Starring: Will Smith, Bridget Moynahan, Alan Tudyk, James Cromwell, Bruce Greenwood
Director: Alex Proyas
Genre: Sci Fi
I’ve been to Chicago a few times and no matter how hard I try, I can never imagine it looking the way it does in “I, Robot” come 2035. Alex Proyas’ (“The Crow”, “Dark City”) futuristic action-thriller throws all the space-age visuals that his budget allows.
Most of the budget is spent on the rather stunning robots that the movie title refers to. The NS-5, manufactured by a company called US Robotics (USR), is a next-generation, robotic, personal assistant that will protect you and obey your every command, as long as it doesn’t conflict with the Three Laws of Robotics.
The First Law is that a robot may not injure a human being or, through inaction, allow a human being to come to harm. The Second Law says that a robot must obey orders given it by human beings except where such orders would conflict with the First Law. And the Third Law specifies that a robot must protect its own existence as long as such protection does not conflict with the First or Second Law.
Simple stuff, right? But techno-phobic cop Del Spooner (Smith – “Ali”, “Independence Day”, “Bad Boys”) doesn’t trust the robots. He doesn’t trust technology at all as it happens. Everyone else switches on their stereo with a voice command but he uses an old-fashioned battery-operated remote control (imagine!). We guess that his aversion is something to do with the disturbing dreams he has of a robot rescuing someone from a car submerged underwater, but we’re not given a lot of information about this initially.
He is renonwed for his hostility to the robots that everyone else pretty much depends on in everyday life. He effectively tells his robotic mailman to get bent, and then wrongly apprehends a robot that he spots running down the street with a handbag. Turns out he’s bringing a desperate woman her inhaler.
When he hears about the suicide of the inventor of modern robotics, Dr. Alfred Lanning (Cromwell – “Babe”, “The Green Mile”, LA Confidential”), he immediately suspects something that no one else does – murder. What’s more, he suspects that the murder has been committed by a robot called Sonny. USR psychologist Dr Susan Calvin (Moynahan – “The Sum of All Fears”, “Serendipity”, “Coyote Ugly”) tells him that it is impossible as it would conflict with the Three Laws. Mega-rich USR owner Lawrence Robertson (Greenwood – “The Core”, “Thirteen Days”) agrees with Calvin and ensures that a robot taken in to custody by Spooner is returned to him. With the NS-5 about to replace the previous NS-4 model, Robertson can’t afford any bad publicity.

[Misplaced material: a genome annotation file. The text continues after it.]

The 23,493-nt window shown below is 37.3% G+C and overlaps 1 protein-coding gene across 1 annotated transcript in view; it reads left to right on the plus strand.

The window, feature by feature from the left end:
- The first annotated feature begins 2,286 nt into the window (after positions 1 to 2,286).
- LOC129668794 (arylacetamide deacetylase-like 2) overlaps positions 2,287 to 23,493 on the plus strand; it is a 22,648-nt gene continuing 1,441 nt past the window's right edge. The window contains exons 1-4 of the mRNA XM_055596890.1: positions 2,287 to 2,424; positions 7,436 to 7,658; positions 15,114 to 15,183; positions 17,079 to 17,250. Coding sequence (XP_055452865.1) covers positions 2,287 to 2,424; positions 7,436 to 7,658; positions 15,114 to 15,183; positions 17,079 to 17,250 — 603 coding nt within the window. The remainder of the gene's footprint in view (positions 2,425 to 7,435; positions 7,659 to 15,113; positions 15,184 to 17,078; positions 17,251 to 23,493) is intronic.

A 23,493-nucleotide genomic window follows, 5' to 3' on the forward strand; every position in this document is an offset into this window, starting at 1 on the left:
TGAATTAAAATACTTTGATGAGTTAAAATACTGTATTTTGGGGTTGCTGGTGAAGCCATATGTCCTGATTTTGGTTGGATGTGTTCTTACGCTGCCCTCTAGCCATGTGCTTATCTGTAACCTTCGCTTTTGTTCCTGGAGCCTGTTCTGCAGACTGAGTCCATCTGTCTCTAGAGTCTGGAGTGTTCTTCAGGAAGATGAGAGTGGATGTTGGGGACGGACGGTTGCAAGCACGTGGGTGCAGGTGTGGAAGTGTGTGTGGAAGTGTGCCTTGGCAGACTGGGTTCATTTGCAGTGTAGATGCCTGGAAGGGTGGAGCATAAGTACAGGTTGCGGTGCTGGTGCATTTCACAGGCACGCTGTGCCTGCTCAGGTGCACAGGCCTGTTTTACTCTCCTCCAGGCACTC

Spooner says that Sonny is different – everyone says that Spooner is paranoid. With the NS-5 about to be unleashed, the robots may be set to take over the world.
Isaac Asimov’s book “I, Robot” forms the cornerstone of the movie. Rather than being based on the book (which was a collection of short-stories describing the relationship between men and robots), it merely builds on the basic ideas and produces a science-fiction thriller that comes up short in most categories. The visuals and general “futuristic feel” are decent but no better than “Minority Report”, for example. The robots themselves are striking looking and feature some great computer-aided animation but Proyas kind of drops the ball by not featuring them more prominently. This is not a movie that can survive on script and storyline alone so he should have overdosed on the special effects.
The shabby script hinders Will Smith considerably. Smith is better when he’s in good wise-cracking form like in “Bad Boys” or “Independence Day”. Playing a grumpy, paranoid cop with forced lines is a role more suited to the Bruce Willis of ten years ago. His support cast are very unspectacular. Bridget Moynahan tries her best and improves once the lab coat is off and she lets her hair down. Bruce Greenwood’s character is a stereotypical millionaire who adds little and James Cromwell is featured so little it’s criminal.
The pacing of the movie is very uneven. There’s little build up with Lanning’s character, any relationship that Spooner might have with him and no reasons given as to why he has such a problem with the robots. We learn it all eventually but cannot immmerse ourselves in the storyline slowly. Why should we trust Spooner? Because the movie promotion says we should?
Money can’t buy you love – it also can’t buy you an entertaining two hours. Let’s hope they can any sequel.